Using CRISPR could lead to certain genetic conditions being unjustifiably eradicated
Deciding that certain genetic conditions are "bad" while others are "good," particularly in cases like developmental disorders, is ethically problematic. If we allow scientists or physicians to dictate what sort of genetic conditions are allowed to exist, then this could lead to genetic editing that has more to do with promoting certain physical characteristics as opposed to just curing diseases.
Deciding that certain genetic conditions are "good" while others are "bad," and making decisions that could completely eradicate the conditions that are deemed "bad," poses ethical issues. One example of this is the concept of using CRISPR to edit the genomes of embryos have Down syndrome. The Colorado Cross Disability Coalition (CCDC) is one group that stands firmly against the use of CRISPR to genetically screen embryos for genetic disorders. They pointed out that giving couples the chance to abort fetuses which have genetic disorders, or changing their genetic disorders, leads to seeing disabilities as conditions which should be avoided at all costs. For instance, genetic screening tests often prioritize screening for Down syndrome, with many people who find that their fetuses test positive choosing to abort those fetuses. About 80 to 90 percent of people who genetically screen their fetuses for Down syndrome that get positive results choose to abort their fetus. This leads to a rapidly decreasing population of people with Down syndrome. People with disabilities like Down syndrome have spoken out many times before about how their quality of life is not inherently affected by their having Down syndrome. Assuming that a child with Down syndrome will be a burden or will live an unhappy life, which is the assumption that parents who abort fetuses with Down syndrome make, is incorrect and blatantly harmful. Just because a person with Down syndrome may not live in a society that is oriented around people with Down syndrome (as society is oriented around accommodating people without Down syndrome), that does not mean that people with Down syndrome inherently suffer due to their condition. Eradicating certain genetic conditions based on the assumption that the human having them will suffer could end conditions which do not inherently cause suffering like Down syndrome. Deciding whether or not someone is eugenically fit to survive is inherently unethical and is not a decision that any individual can make.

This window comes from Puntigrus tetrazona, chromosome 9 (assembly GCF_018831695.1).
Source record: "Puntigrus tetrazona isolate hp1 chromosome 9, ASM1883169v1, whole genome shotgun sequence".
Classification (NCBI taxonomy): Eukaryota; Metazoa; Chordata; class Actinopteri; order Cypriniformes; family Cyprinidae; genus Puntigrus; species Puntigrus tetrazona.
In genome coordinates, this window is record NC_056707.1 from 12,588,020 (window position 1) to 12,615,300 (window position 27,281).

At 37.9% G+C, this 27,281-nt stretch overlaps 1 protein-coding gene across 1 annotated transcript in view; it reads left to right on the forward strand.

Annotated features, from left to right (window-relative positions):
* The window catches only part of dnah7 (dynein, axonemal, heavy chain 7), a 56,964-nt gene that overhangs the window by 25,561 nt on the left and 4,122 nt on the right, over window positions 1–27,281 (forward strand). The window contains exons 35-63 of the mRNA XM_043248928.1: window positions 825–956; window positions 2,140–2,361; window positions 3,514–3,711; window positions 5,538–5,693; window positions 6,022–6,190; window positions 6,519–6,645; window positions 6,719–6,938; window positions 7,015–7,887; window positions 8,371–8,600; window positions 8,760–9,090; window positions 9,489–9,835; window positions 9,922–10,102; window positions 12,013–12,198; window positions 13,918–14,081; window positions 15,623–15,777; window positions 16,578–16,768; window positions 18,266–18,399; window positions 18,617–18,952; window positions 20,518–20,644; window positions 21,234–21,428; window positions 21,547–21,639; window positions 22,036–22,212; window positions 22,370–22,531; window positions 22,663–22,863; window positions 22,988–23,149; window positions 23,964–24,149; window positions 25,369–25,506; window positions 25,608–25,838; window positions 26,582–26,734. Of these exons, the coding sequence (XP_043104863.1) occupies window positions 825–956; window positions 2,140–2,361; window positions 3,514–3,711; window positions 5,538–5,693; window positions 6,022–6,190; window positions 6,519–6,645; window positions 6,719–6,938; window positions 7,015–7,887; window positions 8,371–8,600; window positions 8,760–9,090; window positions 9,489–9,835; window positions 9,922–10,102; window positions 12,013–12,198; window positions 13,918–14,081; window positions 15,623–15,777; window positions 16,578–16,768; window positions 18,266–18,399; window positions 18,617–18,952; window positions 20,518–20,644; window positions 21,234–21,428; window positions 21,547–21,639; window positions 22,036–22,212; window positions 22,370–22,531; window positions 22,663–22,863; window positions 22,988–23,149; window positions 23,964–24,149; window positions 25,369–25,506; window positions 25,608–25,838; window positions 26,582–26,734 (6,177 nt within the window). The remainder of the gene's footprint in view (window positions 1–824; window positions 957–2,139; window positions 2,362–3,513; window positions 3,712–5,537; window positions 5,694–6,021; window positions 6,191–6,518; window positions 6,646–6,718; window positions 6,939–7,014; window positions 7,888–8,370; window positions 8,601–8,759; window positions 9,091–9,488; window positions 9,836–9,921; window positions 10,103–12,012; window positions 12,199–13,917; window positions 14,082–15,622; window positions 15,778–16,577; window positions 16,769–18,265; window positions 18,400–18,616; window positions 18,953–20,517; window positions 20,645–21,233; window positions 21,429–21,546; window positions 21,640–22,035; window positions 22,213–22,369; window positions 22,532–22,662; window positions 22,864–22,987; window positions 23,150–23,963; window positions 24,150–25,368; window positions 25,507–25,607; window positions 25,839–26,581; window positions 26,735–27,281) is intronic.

If scientists, physicians, and bioethicists communicated with people who have genetic conditions which could be treated with CRISPR, they could make informed decisions about what kinds of genetic conditions we should treat and which we should not. For instance, it is unlikely that anyone with multiple sclerosis or sickle cell anemia would advocate for allowing people to have those diseases. One of the biggest distinctions between conditions like Down syndrome and diseases like multiple sclerosis and sickle cell anemia is that diseases like the latter intrinsically cause suffering. Having Down syndrome does not inherently cause a person to suffer. Any suffering that is related to having Down syndrome has much more to do with society being unaccommodating to people with Down syndrome. Discrimination, alienation, and and not having the same rights as other people may be challenges for people with Down syndrome, but that does not mean that having Down syndrome is the same as having a genetic condition that inherently causes pain and suffering such as sickle cell anemia. Making the distinction between genetic conditions which inherently cause suffering and genetic conditions which may only cause suffering as a result of an unaccommodating society could allow us to use CRISPR ethically without worrying about unjustifiably eradicating certain genetic conditions.